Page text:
(I'm very busy, so I'm reposting a criticism of a story that remains one of my favorite novelettes today.)
"Hotel" is a sci-fi novelette by Suzanne Palmer published in the January issue of Asimov's. It seemed to match its publisher's style perfectly. The time-span is too long to make an accurate statement, but I believe this was my favorite story out of this issue.
Setting is, as most people know, important in sci-fi. This story is set on Mars. While not entirely unique, the localized setting was fresh and intriguing. I won't give too much away. As the story suggests, most of the action takes place in a hotel. The hotel is also sort of a character (a simulated intelligence), bringing new meaning to "setting as a character".
There were a lot of characters in this story. I like that. A lot of people feel that a novelette should have very few characters. I don't think that's necessarily the case. However, you have to be a talented writer to get it right. Ms. Palmer did a great job with this story. I connected with the characters, could tell them apart 95% of the time, and found them to be quite cool. As a bonus, two of the characters were aliens! The characters had many secrets to be discovered over the course of the novelette. Which is, of course, a plot device.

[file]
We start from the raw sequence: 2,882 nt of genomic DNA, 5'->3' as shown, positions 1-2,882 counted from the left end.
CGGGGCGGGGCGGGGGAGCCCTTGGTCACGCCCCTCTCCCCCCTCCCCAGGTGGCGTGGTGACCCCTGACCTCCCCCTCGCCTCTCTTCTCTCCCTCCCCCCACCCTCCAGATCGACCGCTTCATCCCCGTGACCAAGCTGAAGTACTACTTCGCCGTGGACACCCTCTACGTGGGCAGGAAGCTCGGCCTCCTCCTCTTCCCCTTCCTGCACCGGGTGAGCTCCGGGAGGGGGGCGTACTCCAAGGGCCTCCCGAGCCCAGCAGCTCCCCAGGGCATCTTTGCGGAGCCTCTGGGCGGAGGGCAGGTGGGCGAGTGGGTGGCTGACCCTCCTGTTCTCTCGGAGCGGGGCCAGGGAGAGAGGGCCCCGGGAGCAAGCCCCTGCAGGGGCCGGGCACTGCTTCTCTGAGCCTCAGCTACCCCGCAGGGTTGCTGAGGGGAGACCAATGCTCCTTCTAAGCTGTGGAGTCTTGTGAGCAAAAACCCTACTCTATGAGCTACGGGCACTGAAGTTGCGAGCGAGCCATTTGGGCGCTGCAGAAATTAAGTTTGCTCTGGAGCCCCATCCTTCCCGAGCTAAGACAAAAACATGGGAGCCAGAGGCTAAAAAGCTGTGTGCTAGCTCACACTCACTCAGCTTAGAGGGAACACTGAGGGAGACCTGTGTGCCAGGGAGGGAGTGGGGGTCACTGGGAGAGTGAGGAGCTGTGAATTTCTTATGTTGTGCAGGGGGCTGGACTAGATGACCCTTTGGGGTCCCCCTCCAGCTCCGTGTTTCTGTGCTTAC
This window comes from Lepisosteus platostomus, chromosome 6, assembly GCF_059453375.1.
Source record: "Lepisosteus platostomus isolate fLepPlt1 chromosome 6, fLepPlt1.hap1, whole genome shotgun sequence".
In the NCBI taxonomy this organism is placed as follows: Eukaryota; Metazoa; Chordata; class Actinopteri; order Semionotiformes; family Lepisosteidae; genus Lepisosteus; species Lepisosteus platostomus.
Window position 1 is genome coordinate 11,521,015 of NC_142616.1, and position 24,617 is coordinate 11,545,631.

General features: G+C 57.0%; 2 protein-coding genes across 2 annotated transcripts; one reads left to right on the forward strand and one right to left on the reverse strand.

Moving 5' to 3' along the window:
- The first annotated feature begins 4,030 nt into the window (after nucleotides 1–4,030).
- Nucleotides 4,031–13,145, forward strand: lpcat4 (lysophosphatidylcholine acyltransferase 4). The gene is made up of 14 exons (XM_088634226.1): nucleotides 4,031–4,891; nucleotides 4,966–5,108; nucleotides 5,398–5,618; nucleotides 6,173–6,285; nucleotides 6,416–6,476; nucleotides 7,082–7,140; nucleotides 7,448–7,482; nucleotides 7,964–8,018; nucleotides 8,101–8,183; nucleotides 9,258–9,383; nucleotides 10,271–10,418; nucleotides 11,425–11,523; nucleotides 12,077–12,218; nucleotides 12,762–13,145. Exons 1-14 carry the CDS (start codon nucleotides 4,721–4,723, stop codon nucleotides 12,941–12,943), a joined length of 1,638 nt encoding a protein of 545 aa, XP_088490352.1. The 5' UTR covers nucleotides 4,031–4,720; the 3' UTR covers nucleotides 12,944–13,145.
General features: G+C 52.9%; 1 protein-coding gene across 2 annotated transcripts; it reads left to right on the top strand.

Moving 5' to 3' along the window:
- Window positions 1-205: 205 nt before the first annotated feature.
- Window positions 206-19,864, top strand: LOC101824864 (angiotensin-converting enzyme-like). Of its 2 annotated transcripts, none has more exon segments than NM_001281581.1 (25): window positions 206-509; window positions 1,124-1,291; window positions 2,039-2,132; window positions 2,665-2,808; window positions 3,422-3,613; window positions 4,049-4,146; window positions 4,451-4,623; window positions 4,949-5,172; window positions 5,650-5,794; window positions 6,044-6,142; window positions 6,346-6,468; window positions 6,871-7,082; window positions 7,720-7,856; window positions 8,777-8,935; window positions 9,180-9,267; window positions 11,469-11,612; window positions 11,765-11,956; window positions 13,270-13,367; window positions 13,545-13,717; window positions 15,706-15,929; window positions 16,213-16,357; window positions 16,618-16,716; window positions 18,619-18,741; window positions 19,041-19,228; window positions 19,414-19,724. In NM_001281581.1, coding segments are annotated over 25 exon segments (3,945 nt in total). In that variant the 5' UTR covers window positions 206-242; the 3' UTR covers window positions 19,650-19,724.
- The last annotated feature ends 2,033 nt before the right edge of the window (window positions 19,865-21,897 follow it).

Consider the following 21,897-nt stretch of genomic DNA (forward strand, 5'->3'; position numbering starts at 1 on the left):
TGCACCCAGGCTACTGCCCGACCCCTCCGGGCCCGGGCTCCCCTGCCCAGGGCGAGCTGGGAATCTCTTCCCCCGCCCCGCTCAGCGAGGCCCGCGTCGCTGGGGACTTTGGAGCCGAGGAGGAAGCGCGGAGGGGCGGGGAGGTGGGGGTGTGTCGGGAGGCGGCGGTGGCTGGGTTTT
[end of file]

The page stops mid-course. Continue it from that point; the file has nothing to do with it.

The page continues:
The plot had an awesome feel to it. It ranged from high-action to suspenseful to almost mystery at different points. Tension was always there, something ever story should have to keep the readers' chests a little tight. One tiny section at the end could have been shortened even further, but it had to be mentioned anyway, so I can live with a few paragraphs spent on it. Every problem presented was resolved, typical for a short fiction piece. The resolutions were satisfying, all except for the death of one character. It was foreshadowed passably, but felt a little far-fetched and slightly like a "deus ex machina".
I recommend this story to anyone who likes sci-fi, especially in the style of Asimov's. It gets a 94% from me.
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